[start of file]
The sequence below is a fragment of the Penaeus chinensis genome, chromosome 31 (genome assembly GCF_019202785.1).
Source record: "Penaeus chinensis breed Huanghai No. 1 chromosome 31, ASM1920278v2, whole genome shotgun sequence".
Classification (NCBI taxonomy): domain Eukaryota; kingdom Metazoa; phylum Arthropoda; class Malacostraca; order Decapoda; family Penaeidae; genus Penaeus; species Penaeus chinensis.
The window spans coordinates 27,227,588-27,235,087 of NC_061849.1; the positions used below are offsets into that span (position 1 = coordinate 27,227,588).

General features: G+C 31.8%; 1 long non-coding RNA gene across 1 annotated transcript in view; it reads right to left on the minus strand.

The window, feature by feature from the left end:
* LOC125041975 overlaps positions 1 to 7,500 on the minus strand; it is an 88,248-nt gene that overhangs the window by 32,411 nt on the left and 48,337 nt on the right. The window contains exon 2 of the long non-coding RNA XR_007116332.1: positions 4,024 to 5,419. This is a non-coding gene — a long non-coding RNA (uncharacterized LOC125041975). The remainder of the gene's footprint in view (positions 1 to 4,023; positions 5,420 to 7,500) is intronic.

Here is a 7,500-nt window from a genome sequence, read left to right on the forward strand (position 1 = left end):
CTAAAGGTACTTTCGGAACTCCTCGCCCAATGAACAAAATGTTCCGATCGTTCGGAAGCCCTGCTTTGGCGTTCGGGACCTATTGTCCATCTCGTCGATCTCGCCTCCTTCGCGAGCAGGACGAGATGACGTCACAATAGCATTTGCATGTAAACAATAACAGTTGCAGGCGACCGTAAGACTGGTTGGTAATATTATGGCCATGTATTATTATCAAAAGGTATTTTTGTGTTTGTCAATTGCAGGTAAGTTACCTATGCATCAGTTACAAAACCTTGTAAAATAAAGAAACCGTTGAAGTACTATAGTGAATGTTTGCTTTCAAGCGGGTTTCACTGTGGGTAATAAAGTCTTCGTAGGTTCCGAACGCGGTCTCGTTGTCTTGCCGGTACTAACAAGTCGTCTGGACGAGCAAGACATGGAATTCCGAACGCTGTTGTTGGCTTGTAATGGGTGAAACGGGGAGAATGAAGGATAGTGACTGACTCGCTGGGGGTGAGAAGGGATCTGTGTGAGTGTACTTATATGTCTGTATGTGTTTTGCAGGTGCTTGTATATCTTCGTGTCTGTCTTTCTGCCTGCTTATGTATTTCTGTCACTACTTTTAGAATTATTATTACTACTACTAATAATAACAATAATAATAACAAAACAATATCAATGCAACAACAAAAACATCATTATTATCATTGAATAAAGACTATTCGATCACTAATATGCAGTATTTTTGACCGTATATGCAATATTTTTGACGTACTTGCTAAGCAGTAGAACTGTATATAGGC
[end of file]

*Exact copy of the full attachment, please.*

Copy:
The sequence below is a fragment of the Penaeus chinensis genome, chromosome 31 (genome assembly GCF_019202785.1).
Source record: "Penaeus chinensis breed Huanghai No. 1 chromosome 31, ASM1920278v2, whole genome shotgun sequence".
Classification (NCBI taxonomy): domain Eukaryota; kingdom Metazoa; phylum Arthropoda; class Malacostraca; order Decapoda; family Penaeidae; genus Penaeus; species Penaeus chinensis.
The window spans coordinates 27,227,588-27,235,087 of NC_061849.1; the positions used below are offsets into that span (position 1 = coordinate 27,227,588).

General features: G+C 31.8%; 1 long non-coding RNA gene across 1 annotated transcript in view; it reads right to left on the minus strand.

The window, feature by feature from the left end:
* LOC125041975 overlaps positions 1 to 7,500 on the minus strand; it is an 88,248-nt gene that overhangs the window by 32,411 nt on the left and 48,337 nt on the right. The window contains exon 2 of the long non-coding RNA XR_007116332.1: positions 4,024 to 5,419. This is a non-coding gene — a long non-coding RNA (uncharacterized LOC125041975). The remainder of the gene's footprint in view (positions 1 to 4,023; positions 5,420 to 7,500) is intronic.

Here is a 7,500-nt window from a genome sequence, read left to right on the forward strand (position 1 = left end):
CTAAAGGTACTTTCGGAACTCCTCGCCCAATGAACAAAATGTTCCGATCGTTCGGAAGCCCTGCTTTGGCGTTCGGGACCTATTGTCCATCTCGTCGATCTCGCCTCCTTCGCGAGCAGGACGAGATGACGTCACAATAGCATTTGCATGTAAACAATAACAGTTGCAGGCGACCGTAAGACTGGTTGGTAATATTATGGCCATGTATTATTATCAAAAGGTATTTTTGTGTTTGTCAATTGCAGGTAAGTTACCTATGCATCAGTTACAAAACCTTGTAAAATAAAGAAACCGTTGAAGTACTATAGTGAATGTTTGCTTTCAAGCGGGTTTCACTGTGGGTAATAAAGTCTTCGTAGGTTCCGAACGCGGTCTCGTTGTCTTGCCGGTACTAACAAGTCGTCTGGACGAGCAAGACATGGAATTCCGAACGCTGTTGTTGGCTTGTAATGGGTGAAACGGGGAGAATGAAGGATAGTGACTGACTCGCTGGGGGTGAGAAGGGATCTGTGTGAGTGTACTTATATGTCTGTATGTGTTTTGCAGGTGCTTGTATATCTTCGTGTCTGTCTTTCTGCCTGCTTATGTATTTCTGTCACTACTTTTAGAATTATTATTACTACTACTAATAATAACAATAATAATAACAAAACAATATCAATGCAACAACAAAAACATCATTATTATCATTGAATAAAGACTATTCGATCACTAATATGCAGTATTTTTGACCGTATATGCAATATTTTTGACGTACTTGCTAAGCAGTAGAACTGTATATAGGC